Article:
4. Get Smart about E-mail Marketing
Shoppers will appreciate valuable, relevant updates, but they certainly won’t appreciate being spammed once you’ve captured their e-mail address. Think strategically about your e-mail marketing strategy, and be sure you are providing your target market with information that adds value.
Here are some tips for effective e-mail marketing:
Send new customers a welcome e-mail when they create an account or make their first purchase.
A special offer for first-time customers (such as “10% off your next purchase”) will also encourage future conversions.
Provide customers on your mailing list with exclusive promo codes and free gifts, to create a sense of community and exclusivity.
Send out newsletters that focus on exciting new products, new special offers, discounts and competitions; company news and industry news should be your secondary focus.
Thank your customers for their support, with personalised notes.
Focus your campaigns around special events and holidays, encouraging them to make more gifting purchases.
5. Offer Loyalty Programmes and Rewards
Give your customers an incentive to keep coming back to your site, by rewarding return customers with a loyalty programme. This might include offering discounts for referrals, free gifts and samples with repeat purchases, or gifts and specials coinciding with your customer’s birthday, or their anniversary as a user of your site.
Higher customer retention and improved trust.
Increased revenue (just 5% higher retention can grow your revenue by 25 to 95%).
Better cost-efficiency (retaining current customers costs less than attracting new customers).
A more personalised experience for customers.
An opportunity to make your customers feel appreciated and rewarded.
Allows you to communicate with customers in a direct way.
Gives you a platform to promote sales and special events, or to showcase new products.
Loyalty programme data gives you the opportunity to track and analyse user behaviour, and gain new insights. This will help you to see how effective the loyalty programme is, and allow you to make adjustments to your offerings as needed.
6. Get Social with Instagram
Instagram is one of the most popular social networks in the world. This image-focused platform has also become a valuable tool for e-commerce websites.
Integrating Instagram into your e-commerce presence will help to boost engagement and sales.
Create a strong profile page, with a quality profile pic that makes your brand easy to identify.
Write an Instagram bio that gives your audience a clear description of your brand and what you sell.
Use the URL section of your bio to add a clickable link to your e-commerce site, with a call to action.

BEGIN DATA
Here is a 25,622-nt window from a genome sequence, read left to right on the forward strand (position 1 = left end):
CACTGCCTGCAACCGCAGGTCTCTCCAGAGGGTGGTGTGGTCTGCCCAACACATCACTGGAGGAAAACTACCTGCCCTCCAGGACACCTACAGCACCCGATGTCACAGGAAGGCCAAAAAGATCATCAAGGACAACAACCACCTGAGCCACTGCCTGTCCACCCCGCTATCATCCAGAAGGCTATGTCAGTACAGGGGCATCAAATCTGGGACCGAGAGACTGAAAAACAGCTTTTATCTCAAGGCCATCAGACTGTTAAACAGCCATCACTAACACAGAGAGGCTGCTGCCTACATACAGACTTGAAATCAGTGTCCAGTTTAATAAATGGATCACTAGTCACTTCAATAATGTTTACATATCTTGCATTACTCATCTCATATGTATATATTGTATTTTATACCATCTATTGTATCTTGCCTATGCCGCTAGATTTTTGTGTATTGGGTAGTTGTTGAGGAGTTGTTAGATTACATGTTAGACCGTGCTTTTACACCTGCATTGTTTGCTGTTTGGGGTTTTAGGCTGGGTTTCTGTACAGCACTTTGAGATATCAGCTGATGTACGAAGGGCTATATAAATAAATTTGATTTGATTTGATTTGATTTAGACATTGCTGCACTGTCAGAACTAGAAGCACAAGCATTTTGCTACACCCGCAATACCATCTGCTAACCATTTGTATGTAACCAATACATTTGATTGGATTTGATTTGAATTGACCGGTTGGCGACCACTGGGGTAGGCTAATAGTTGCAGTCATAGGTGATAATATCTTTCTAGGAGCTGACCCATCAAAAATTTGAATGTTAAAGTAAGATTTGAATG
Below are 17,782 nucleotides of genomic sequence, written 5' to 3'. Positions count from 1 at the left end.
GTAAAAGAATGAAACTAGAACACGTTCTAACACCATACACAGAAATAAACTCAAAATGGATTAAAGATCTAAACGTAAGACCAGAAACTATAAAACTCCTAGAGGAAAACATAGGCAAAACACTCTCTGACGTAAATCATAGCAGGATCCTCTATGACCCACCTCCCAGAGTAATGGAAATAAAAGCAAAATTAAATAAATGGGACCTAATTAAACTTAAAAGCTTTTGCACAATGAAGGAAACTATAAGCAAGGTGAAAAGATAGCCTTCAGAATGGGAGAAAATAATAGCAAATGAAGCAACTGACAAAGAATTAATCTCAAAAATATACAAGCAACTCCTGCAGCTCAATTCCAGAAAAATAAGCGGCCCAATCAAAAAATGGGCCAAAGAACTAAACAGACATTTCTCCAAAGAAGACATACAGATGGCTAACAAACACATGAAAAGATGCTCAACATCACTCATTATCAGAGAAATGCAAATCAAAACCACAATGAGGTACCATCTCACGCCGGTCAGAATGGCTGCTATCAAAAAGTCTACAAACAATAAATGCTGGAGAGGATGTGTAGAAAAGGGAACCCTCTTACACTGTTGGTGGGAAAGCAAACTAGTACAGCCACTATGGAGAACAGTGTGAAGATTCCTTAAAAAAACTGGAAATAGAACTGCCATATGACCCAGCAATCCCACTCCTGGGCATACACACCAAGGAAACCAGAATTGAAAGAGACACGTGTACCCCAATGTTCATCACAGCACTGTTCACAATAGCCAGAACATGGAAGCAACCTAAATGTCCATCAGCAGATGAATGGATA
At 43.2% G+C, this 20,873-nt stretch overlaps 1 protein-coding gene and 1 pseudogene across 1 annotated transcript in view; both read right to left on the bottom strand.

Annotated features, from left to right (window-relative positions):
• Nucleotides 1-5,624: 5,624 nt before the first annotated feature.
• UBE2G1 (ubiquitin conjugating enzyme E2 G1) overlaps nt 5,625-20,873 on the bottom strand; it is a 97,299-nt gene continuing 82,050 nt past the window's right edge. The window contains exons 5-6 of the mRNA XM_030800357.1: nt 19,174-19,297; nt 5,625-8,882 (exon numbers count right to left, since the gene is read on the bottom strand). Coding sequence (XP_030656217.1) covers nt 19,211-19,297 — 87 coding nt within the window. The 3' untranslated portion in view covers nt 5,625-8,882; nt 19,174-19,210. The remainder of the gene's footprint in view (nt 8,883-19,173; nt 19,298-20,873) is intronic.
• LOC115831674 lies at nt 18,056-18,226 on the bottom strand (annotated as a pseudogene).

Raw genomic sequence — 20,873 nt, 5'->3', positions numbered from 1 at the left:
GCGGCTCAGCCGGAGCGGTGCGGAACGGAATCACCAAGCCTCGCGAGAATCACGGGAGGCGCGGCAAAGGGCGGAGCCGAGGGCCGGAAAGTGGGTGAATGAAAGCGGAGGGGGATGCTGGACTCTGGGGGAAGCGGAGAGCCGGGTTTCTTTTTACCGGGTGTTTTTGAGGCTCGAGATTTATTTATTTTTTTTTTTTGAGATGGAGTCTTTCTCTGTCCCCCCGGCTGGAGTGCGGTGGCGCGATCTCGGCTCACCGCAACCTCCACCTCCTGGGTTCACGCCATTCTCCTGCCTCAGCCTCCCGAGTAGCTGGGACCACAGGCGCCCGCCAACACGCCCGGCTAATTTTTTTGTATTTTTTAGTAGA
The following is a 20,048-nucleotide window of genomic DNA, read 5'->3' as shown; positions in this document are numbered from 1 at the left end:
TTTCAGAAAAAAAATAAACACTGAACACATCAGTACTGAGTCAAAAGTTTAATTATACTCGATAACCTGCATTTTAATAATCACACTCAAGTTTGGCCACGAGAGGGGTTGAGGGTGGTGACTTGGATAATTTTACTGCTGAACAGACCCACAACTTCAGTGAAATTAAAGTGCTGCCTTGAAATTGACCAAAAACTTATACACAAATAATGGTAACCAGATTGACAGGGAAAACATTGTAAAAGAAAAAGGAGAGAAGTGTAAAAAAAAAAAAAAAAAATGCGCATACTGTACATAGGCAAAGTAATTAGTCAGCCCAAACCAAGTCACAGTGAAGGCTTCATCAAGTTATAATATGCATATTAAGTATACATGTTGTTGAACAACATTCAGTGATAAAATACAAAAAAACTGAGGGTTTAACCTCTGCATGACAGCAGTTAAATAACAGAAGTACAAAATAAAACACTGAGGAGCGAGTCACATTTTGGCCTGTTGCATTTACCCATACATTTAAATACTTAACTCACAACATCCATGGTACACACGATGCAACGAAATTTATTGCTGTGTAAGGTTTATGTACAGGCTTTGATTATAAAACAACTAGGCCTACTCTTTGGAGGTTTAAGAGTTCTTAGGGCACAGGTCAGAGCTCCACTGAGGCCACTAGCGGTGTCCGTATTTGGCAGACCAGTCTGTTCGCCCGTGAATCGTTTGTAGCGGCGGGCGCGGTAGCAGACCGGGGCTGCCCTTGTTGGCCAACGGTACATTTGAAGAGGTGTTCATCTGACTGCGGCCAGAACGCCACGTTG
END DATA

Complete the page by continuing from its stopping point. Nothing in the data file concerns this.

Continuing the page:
Use high quality photos in your Instagram posts, with a consistent visual aesthetic that suits your brand personality.
Strike a balance between posting regularly to keep users interested, but not too often, to avoid users feeling like they’re being spammed.
Engage with your followers in the comments. Answer their questions and thank them for their feedback.
Run contests and special offers exclusive to your Instagram followers.
Share a combination of original content (OC) and user-generated content (UGC) in your Instagram feed. Customers trust reviews from other customers, and want to see what their favourite online influencers are buying. If a follower posts a positive review with a good photo, be sure to repost it and thank them.
Use Instagram Stories to share new product launches, “behind the scenes” footage, Q&A sessions and surveys.
Use Stories Ads as well, to feature product advertisements that will appear to your followers in-between their friends’ Stories.
Create shoppable posts, by tagging products in your photos so that customers can click on them and navigate straight to the relevant product page where they can make a purchase. (This feature is currently rolling out to approved businesses in the USA.)
If you’re not quite convinced that Instagram is right for your e-commerce business, the numbers speak for themselves:
More than one eighth of the world’s population has an Instagram account.
An amazing 1. 1 billion people use Instagram every month.
22% of all Instagram users check the site at least once a day, and 38% check it multiple times a day.
25% of smartphone owners use Instagram.
Instagram users “like” a total of 4.2 billion posts every day.
500 million people use Instagram Stories every day.
There are 25 million business profiles on Instagram.
80% of users follow at least one business.
More than 200 million users visit at least one business profile on Instagram every day.
60% of users make use of Instagram to discover new products, and 75% of them take action like visiting a website after viewing a post.